possessor single possession multiple possessions
1st person sing. holdam holdjaim
2nd person sing. holdad holdjaid
3rd person sing. holdja holdjai
1st person plural holdunk holdjaink
2nd person plural holdatok holdjaitok
3rd person plural holdjuk holdjaik

Derived terms[edit]

Compound words

Icelandic[edit]

Etymology[edit]

From Old Norse hold, from Proto-Germanic *huldą.

Pronunciation[edit]

Noun[edit]

hold n (genitive singular holds, no plural)

  1. flesh
    • Isaiah 40 (Icelandic, English)
      Heyr, einhver segir: "Kalla þú!" Og ég svara: "Hvað skal ég kalla?" "Allt hold er gras og allur yndisleikur þess sem blóm vallarins. Grasið visnar, blómin fölna, þegar Drottinn andar á þau. Sannlega, mennirnir eru gras. Grasið visnar, blómin fölna, en orð Guðs vors stendur stöðugt eilíflega."
      A voice says, "Cry out." And I said, "What shall I cry?" "All flesh are like grass, and all their glory is like the flowers of the field. The grass withers and the flowers fall, because the breath of the LORD blows on them. Surely the people are grass. The grass withers and the flowers fall, but the word of our God stands forever."

Declension[edit]


Middle English[edit]

Etymology[edit]

From Old English hold.

Adjective[edit]

hold

  1. friendly, faithful

Noun[edit]

hold

  1. carcase, flesh

Related terms[edit]


Norwegian Bokmål[edit]

Verb[edit]

hold

  1. imperative of holde

Derived terms[edit]


Old English[edit]

Pronunciation[edit]

Etymology 1[edit]

From Proto-Germanic *huldą, from Proto-Indo-European *kol-, *kwol-. Cognates include Old Norse hold (flesh) (Icelandic hold, Swedish hull), and (from Indo-European) Old Irish colainn, Welsh celain.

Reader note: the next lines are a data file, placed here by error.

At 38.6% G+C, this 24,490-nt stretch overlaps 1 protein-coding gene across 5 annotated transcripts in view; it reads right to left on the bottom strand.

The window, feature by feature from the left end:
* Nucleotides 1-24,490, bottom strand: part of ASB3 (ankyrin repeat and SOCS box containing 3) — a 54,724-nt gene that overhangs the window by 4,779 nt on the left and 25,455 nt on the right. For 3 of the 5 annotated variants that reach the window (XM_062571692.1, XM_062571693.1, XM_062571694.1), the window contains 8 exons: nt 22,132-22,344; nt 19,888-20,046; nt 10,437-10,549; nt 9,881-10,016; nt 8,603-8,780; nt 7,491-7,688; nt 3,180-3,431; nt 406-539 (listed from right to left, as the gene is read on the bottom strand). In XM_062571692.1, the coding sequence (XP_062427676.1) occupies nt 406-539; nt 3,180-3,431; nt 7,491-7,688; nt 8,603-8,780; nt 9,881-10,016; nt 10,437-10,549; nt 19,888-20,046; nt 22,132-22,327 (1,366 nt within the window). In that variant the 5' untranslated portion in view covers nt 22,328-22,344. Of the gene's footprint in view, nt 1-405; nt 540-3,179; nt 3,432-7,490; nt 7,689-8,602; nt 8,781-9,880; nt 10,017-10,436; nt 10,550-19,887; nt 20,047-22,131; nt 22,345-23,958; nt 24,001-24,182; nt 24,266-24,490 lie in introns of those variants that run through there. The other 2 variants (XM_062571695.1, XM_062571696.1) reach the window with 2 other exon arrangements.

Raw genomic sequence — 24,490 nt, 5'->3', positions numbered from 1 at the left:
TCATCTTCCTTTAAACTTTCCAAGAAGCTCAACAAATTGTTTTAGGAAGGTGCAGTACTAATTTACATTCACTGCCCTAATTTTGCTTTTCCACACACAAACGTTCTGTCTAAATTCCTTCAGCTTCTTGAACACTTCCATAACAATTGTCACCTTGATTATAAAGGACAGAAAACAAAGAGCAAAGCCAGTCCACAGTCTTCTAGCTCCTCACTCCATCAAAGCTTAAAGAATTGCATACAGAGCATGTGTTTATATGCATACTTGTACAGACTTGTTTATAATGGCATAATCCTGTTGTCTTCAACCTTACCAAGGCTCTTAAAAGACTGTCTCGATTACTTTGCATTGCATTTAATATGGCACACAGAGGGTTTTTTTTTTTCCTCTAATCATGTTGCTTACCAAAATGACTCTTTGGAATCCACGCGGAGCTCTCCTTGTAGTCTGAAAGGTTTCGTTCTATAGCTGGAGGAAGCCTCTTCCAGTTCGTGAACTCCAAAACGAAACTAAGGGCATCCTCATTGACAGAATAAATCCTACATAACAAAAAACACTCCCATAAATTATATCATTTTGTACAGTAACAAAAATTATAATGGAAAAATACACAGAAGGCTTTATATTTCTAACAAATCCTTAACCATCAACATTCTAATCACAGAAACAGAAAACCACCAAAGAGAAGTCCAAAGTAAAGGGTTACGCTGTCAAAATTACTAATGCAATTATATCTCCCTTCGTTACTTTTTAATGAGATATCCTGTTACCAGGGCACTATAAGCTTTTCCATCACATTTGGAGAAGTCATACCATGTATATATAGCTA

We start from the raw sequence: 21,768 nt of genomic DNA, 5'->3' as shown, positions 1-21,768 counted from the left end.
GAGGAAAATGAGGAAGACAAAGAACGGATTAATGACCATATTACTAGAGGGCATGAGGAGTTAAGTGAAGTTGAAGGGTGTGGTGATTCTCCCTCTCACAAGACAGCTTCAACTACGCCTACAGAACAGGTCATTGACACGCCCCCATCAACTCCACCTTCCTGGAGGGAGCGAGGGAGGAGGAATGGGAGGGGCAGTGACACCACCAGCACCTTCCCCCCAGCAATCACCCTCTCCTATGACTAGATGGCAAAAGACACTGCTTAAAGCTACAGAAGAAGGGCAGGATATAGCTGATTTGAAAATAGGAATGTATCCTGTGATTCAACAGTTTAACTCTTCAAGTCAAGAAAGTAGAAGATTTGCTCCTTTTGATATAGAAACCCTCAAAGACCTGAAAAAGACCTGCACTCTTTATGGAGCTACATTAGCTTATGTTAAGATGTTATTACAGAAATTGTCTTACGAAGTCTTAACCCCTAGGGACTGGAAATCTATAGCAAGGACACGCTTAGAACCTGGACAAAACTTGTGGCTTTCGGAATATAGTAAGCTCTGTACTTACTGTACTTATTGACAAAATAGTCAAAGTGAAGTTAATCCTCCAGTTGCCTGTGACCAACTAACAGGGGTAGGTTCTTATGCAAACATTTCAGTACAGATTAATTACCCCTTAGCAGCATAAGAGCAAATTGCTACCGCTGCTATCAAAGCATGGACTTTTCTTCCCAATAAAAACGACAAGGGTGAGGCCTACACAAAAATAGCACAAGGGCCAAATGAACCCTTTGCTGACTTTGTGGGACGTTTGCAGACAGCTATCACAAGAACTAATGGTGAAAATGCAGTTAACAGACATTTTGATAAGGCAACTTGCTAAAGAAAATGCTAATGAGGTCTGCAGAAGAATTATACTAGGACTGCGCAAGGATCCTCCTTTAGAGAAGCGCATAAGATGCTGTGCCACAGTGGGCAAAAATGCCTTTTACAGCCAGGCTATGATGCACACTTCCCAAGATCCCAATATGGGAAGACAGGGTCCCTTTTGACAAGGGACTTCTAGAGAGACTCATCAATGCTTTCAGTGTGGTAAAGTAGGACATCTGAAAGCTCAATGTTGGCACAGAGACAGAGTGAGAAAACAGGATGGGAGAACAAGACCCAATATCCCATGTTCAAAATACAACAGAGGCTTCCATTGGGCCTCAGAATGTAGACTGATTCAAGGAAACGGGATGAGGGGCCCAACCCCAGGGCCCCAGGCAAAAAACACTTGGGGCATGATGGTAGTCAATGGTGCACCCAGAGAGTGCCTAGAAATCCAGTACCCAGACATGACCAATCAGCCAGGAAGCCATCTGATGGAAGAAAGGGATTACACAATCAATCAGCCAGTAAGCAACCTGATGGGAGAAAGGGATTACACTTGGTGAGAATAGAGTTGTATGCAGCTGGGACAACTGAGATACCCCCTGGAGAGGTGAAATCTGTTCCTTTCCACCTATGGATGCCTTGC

Noun[edit]

hold n (nominative plural hold)

  1. dead body; carcass
    Swā swā grǣdiġe ræmmas ðār ðār hī hold ġesēoþ.
    Like greedy ravens when they see a corpse.
Declension[edit]

Etymology 2[edit]

From Proto-Germanic *hulþaz, a variant on a root meaning ‘lean, incline’ (compare Old English heald, hieldan). Cognates include Old Frisian hold, Old Saxon hold, Old High German hold (German hold), Old Norse hollr (Danish huld, Swedish huld), Gothic 𐌷𐌿𐌻𐌸𐍃 (hulþs).

Adjective[edit]

hold (comparative holdra, superlative holdost) (+ dative)

  1. gracious, loyal, kind
    Swā hold is God mancynne ðæt he hæfþ ġeset his englas us to hyrdum.
    God is so gracious to mankind that he has appointed angels as our guardians.
Declension[edit]

Old High German[edit]

Adjective[edit]

hold

  1. friendly , loyal

Derived terms[edit]

Descendants[edit]

  • German: hold

Spanish[edit]

Noun[edit]

hold m (plural holds)

  1. (baseball) hold